There are several books and blogs about being vegan and on a budget. One very popular book is Eat Vegan on $4 a Day by Ellen Jones. There’s also Vegan on the Cheap by Robin Robertson.

I’m on a very limited income. This is what I ate last week. Some of the items included free food given to me. I vary my food according to what is available. For low income individuals, free food may include food pantries, Food Not Bombs, food to be discarded, and other alternative networks.


  • steel-cut oatmeal
  • 5 apples
  • 5 chard wraps (with sweet potato, miso, arugula, and garlic)
  • brown rice bowl (with soy sauce, sweet potato, plantain)
  • 3 slices of whole wheat bread
  • huge salad


  • steel-cut oatmeal
  • homemade onion rings
  • 3 apples
  • 2 bananas
  • huge salad
  • 2 whole wheat tortilla wraps (brown rice, black beans, cashew cheese, and lettuce)


  • sweet potato soup (with kale, brown rice, and garbanzo beans)
  • huge salad *free from garden
  • Homemade pancakes
  • chickpea saag
  • chips and salsa
  • red bean chili


  • Homemade pancakes
  • roasted garbanzo beans
  • 16-ounce kale/banana smoothie
  • veggie stir-fry (tofu, cabbage, onion, and kale)


  • 1 watermelon
  • 1 honey dew melon
  • hummus and kale sandwich
  • 2 bowls white bean chili
  • 3 slices whole wheat bread


  • 2 bowls Mesa Sunrise cereal
  • 1 orange
  • 2 apples
  • 16-ounce kale/banana smoothie
  • 4 bowls white bean chili
  • baked/breaded tofu


  • about 100 strawberries
  • hummus and kale sandwich
  • salad (with figs and pistachios)
  • whole wheat cabbage dumplings
  • 3 apples
  • 2 bowls Mesa Sunrise cereal
  • steel-cut oatmeal

A little chocolate some days and Nutritional yeast. I eat about 1 tablespoon to ¼ cup each day.


These menus are not necessarily perfect nutrition, but based on the reality of access for one low income person.

Source: The Vegetarian Resource Group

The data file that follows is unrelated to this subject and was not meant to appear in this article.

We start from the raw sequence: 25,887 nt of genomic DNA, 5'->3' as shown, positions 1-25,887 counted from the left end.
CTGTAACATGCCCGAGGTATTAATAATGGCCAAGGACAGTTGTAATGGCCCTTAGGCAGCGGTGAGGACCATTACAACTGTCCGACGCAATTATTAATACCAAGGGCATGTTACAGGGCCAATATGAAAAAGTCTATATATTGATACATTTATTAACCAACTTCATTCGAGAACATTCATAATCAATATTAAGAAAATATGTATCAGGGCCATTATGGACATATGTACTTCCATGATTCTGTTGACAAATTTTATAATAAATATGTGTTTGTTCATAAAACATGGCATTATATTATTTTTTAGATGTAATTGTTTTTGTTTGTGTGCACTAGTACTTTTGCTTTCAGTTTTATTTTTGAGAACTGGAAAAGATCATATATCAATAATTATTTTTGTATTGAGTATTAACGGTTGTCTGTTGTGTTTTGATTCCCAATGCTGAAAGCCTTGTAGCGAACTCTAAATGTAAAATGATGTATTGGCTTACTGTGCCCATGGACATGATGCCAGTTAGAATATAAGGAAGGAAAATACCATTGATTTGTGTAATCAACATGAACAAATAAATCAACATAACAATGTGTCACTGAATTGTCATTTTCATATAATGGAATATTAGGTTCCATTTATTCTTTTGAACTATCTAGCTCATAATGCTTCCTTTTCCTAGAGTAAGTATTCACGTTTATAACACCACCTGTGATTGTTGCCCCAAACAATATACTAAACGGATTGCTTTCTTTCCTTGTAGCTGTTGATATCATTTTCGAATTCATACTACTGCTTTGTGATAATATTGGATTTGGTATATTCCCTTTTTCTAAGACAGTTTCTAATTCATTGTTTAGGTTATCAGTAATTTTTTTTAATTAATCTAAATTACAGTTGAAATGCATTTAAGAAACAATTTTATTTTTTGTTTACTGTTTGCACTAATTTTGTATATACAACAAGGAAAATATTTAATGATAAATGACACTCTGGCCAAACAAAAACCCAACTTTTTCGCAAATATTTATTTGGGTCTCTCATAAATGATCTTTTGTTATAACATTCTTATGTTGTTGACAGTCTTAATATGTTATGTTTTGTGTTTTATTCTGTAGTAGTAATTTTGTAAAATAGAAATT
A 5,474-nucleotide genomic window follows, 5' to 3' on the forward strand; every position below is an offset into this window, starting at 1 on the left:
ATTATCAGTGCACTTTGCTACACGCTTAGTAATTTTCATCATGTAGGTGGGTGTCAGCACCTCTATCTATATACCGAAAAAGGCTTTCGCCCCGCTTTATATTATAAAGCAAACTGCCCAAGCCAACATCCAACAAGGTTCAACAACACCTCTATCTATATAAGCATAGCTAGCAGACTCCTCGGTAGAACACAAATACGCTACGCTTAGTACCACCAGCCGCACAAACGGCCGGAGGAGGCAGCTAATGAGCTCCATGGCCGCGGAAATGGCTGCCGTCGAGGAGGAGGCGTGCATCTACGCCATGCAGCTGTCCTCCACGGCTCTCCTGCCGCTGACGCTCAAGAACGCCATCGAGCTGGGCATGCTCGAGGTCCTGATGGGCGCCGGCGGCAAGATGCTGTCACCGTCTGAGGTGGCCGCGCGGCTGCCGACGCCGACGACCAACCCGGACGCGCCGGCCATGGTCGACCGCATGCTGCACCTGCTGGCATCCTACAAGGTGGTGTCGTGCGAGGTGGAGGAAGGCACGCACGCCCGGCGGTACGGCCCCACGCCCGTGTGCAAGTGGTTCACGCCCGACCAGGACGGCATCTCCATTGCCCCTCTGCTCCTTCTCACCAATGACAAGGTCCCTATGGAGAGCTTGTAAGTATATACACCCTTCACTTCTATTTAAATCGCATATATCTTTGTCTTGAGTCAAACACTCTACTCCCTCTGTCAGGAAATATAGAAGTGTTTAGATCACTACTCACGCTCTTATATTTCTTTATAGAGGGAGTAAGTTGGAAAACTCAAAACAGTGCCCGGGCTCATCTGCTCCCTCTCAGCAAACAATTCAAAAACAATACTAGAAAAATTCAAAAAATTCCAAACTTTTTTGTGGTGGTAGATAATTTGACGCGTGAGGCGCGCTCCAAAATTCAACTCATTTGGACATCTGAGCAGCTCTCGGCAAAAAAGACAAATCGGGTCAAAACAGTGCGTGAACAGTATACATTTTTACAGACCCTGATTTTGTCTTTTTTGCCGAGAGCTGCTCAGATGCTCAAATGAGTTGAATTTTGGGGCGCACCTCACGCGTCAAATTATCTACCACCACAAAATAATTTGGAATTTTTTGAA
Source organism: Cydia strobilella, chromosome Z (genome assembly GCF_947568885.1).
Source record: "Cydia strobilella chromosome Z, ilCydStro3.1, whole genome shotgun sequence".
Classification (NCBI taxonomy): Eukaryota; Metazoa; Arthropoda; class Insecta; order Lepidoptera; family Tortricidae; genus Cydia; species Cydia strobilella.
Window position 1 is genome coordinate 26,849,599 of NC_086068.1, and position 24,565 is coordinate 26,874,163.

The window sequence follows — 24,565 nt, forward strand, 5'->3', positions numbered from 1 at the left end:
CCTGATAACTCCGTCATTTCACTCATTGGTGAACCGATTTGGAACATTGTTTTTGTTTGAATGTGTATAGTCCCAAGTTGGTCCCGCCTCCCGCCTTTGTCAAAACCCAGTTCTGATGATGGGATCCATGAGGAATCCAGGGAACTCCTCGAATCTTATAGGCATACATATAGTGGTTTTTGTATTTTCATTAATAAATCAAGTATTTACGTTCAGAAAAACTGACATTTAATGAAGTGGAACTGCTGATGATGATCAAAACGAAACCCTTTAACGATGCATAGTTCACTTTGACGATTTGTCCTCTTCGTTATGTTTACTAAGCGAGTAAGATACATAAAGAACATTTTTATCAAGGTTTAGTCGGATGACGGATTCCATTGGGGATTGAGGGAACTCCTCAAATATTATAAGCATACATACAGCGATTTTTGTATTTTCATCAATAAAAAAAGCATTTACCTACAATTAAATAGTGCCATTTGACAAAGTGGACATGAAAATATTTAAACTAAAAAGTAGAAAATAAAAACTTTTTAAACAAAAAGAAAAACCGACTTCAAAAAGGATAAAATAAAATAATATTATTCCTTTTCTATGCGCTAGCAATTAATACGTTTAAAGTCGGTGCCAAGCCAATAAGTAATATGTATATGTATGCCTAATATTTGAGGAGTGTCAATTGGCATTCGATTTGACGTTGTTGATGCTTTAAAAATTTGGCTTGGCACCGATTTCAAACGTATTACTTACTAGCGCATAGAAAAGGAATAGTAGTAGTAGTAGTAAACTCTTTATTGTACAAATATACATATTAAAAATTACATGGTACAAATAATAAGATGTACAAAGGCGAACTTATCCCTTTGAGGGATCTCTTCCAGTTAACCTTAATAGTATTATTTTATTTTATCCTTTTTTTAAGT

Semi-veggie Diet Effectively Lowers Heart Disease, Stroke Risk

A pro-vegetarian diet – one that has a higher proportion of plant-based foods compared to animal-based foods is linked to lower risks of dying from heart disease and stroke, according to new research presented at the American Heart Association EPI/Lifestyle 2015 meeting.

In an observational study, researchers analyzed the eating and lifestyle habits of 451,256 Europeans. People who ate the most pro-vegetarian style diets (≥70 percent of food coming from plant sources) had a 20 percent lower risk of dying from cardiovascular disease, compared to those who were the least pro-vegetarian (<45 percent).

“A pro-vegetarian diet doesn’t make absolute recommendations about specific nutrients. It focuses on increasing the proportion of plant based foods relative to animal-based foods, which results in an improved nutritionally balance diet,” said Camille Lassale, Ph.D., lead author and an epidemiologist at Imperial College London’s School of Public Health.

Participants were part of the European Prospective Investigation into Cancer and Nutrition (EPIC) study, started in 1992. The study included nearly half a million people from 10 countries who were free of chronic diseases at the start of the study, 35 to 70 years and followed for 12 years on average. Information was collected on their height, weight, food consumption by self-reported food frequency questionnaires, lifestyle and physical activity habits. Causes, and dates of death were obtained from record linkages with boards of health, and active follow-up of participants.

Researchers scored participants based on the types of foods they ate. Points were given for eating foods from seven plant food groups: vegetables, fruit, beans, cereals, potatoes, nuts, and olive oil. Points were subtracted for five animal food groups: meats, animal fats, eggs, fish, and other seafood or dairy products.

Based on their scores, participants were categorized from the least pro-vegetarian to the most. The results were adjusted for age at the start of the study, gender, daily calories, body mass index, smoking status, physical activity, education, alcohol intake and study center.

Researchers analyzed the relationship between eating habits and death risks from heart disease and stroke.

“Instead of drastic avoidance of animal-based foods, substituting some of the meat in your diet with plant-based sources may be a very simple, useful way to lower cardiovascular mortality,” said Lassale. These findings are in line with the wealth of evidence on benefits of eating plant foods to prevent CVD.

Source: American Heart Association